The 64th edition of the recently concluded Grammy Awards wasn't lacking in the talent department, with an eclectic range of artists from various genres making a stunning case for their innate musical prowess.
However, if one performance exceeded others in terms of pure reach and resonance, it was the soul-stirring rendition of John Legend's new song Free, which issued a clarion call for peace and freedom in war-torn Ukraine.
Masterfully orchestrated by a trifecta of Ukrainian artists at the helm, namely, singer Mika Newton, musician Siuzzana Iglidan and poet Lyuba Yakimchuk, Legend's heartfelt composition built upon President Volodymyr Zelensky's impassioned plea issued minutes prior, to evoke universal empathy in rousing fashion.
In a recent exclusive conversation, SK Pop caught up with Mika Newton on her moving Grammys tribute, her humble beginnings as an artist and more.
Here are excerpts from the same.
Mika Newton on her Grammys tribute to Ukraine, President Volodymyr Zelensky's message, and more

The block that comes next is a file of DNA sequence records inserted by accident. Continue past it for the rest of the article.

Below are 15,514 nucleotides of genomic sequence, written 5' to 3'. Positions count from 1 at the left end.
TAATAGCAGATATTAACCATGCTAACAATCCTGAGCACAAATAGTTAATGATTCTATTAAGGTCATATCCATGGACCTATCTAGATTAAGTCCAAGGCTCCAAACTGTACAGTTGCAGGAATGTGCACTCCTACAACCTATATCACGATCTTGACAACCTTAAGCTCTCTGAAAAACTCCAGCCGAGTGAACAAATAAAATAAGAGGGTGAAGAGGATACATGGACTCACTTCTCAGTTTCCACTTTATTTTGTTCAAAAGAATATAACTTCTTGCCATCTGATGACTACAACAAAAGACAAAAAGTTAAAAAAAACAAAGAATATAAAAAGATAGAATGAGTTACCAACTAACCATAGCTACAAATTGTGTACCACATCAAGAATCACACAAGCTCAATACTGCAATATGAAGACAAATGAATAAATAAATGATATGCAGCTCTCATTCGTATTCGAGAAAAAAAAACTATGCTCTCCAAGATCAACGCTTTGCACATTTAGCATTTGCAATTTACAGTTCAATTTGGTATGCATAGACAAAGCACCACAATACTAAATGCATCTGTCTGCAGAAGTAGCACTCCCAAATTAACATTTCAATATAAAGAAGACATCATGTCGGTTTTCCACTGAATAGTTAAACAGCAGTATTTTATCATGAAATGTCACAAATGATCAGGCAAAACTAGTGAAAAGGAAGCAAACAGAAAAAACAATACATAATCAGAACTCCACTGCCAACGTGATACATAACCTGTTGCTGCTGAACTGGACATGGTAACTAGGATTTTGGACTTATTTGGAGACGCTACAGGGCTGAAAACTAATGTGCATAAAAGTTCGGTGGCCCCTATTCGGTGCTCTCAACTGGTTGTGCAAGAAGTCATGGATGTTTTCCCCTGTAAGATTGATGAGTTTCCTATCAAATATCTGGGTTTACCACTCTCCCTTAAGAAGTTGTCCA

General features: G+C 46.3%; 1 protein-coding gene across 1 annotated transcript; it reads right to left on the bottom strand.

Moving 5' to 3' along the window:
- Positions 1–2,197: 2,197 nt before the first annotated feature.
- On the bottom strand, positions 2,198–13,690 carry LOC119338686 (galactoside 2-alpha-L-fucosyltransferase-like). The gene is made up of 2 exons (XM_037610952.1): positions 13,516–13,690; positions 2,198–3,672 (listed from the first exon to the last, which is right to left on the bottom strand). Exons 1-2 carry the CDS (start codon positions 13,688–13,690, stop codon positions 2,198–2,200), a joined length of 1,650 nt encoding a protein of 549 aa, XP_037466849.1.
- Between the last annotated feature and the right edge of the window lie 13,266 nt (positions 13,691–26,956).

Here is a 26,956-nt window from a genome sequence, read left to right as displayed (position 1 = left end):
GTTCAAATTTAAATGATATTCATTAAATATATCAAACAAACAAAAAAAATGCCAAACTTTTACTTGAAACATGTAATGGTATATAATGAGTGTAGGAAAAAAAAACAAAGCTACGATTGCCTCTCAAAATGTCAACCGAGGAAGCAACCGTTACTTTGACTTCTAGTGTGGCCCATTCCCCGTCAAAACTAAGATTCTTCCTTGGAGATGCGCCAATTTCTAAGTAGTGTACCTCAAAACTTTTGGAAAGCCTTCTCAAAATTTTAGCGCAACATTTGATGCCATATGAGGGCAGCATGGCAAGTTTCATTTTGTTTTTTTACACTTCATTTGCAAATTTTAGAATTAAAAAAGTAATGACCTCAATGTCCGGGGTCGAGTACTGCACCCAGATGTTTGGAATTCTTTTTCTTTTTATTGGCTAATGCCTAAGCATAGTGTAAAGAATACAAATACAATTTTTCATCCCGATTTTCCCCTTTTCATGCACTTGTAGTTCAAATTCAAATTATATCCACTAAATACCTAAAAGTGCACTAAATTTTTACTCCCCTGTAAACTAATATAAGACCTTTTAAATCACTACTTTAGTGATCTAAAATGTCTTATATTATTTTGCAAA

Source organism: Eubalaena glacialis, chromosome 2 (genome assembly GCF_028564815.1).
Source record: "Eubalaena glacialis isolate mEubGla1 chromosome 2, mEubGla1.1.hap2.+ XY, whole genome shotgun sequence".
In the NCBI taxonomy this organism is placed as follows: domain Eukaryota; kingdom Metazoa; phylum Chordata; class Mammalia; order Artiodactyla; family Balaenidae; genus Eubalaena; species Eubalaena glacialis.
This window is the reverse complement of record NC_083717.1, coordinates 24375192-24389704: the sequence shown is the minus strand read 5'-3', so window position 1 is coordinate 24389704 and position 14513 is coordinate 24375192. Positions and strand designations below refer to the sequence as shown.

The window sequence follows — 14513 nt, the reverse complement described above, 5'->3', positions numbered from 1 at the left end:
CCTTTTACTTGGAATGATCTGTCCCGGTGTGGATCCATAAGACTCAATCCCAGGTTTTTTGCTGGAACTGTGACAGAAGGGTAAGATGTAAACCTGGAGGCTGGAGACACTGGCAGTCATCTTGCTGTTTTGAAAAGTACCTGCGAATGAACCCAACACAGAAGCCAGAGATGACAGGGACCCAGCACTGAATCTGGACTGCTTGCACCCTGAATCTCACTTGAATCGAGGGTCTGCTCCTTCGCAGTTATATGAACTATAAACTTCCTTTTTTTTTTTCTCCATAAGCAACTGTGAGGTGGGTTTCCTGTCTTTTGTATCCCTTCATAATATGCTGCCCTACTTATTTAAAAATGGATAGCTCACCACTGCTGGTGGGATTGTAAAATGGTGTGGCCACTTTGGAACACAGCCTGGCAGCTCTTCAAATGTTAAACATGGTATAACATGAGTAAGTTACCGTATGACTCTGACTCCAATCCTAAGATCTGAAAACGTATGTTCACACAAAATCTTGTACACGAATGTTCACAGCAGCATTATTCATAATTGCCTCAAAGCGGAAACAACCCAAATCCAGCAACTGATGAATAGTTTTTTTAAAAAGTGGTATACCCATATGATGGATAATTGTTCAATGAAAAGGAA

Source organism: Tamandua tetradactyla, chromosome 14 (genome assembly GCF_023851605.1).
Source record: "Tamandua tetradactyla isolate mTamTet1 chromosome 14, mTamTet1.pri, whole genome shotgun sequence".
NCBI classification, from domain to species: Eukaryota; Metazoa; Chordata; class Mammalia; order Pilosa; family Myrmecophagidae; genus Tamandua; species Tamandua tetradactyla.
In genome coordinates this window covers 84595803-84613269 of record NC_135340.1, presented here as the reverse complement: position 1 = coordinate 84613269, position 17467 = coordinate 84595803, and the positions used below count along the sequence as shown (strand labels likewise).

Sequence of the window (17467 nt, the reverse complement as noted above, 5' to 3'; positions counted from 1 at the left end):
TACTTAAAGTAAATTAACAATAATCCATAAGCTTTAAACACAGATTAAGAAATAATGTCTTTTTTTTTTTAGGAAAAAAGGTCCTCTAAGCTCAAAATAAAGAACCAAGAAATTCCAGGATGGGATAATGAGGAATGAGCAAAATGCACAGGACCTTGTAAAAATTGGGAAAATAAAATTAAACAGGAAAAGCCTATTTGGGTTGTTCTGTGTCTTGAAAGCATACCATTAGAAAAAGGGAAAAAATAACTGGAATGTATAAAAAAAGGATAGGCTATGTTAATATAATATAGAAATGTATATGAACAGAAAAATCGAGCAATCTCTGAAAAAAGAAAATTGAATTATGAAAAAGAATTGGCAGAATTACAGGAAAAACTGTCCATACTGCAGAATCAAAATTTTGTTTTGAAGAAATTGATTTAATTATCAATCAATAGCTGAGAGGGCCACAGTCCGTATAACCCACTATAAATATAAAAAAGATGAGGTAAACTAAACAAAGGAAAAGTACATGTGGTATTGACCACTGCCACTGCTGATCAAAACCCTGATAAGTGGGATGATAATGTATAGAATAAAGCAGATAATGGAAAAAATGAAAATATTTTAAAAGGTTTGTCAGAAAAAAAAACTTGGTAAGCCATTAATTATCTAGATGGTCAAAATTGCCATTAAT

Q) Hi Mika! Congratulations on your mesmerizing performance alongside John Legend at the recent Grammy Awards.
Can you tell us what the entire experience of performing on music's premiere night was like?
Mika: Thank you so much. It was such an honor to perform at the Grammys with one of my favorite singers of all time, John Legend.
It meant so much to me and my country that this performance was dedicated to Ukraine. My country needs this support right now.
Q) To be able to stand up there alongside fellow natives and deliver a powerful message through the medium of music amid trying times for your homeland is certainly monumental.
What did this particular performance mean to you?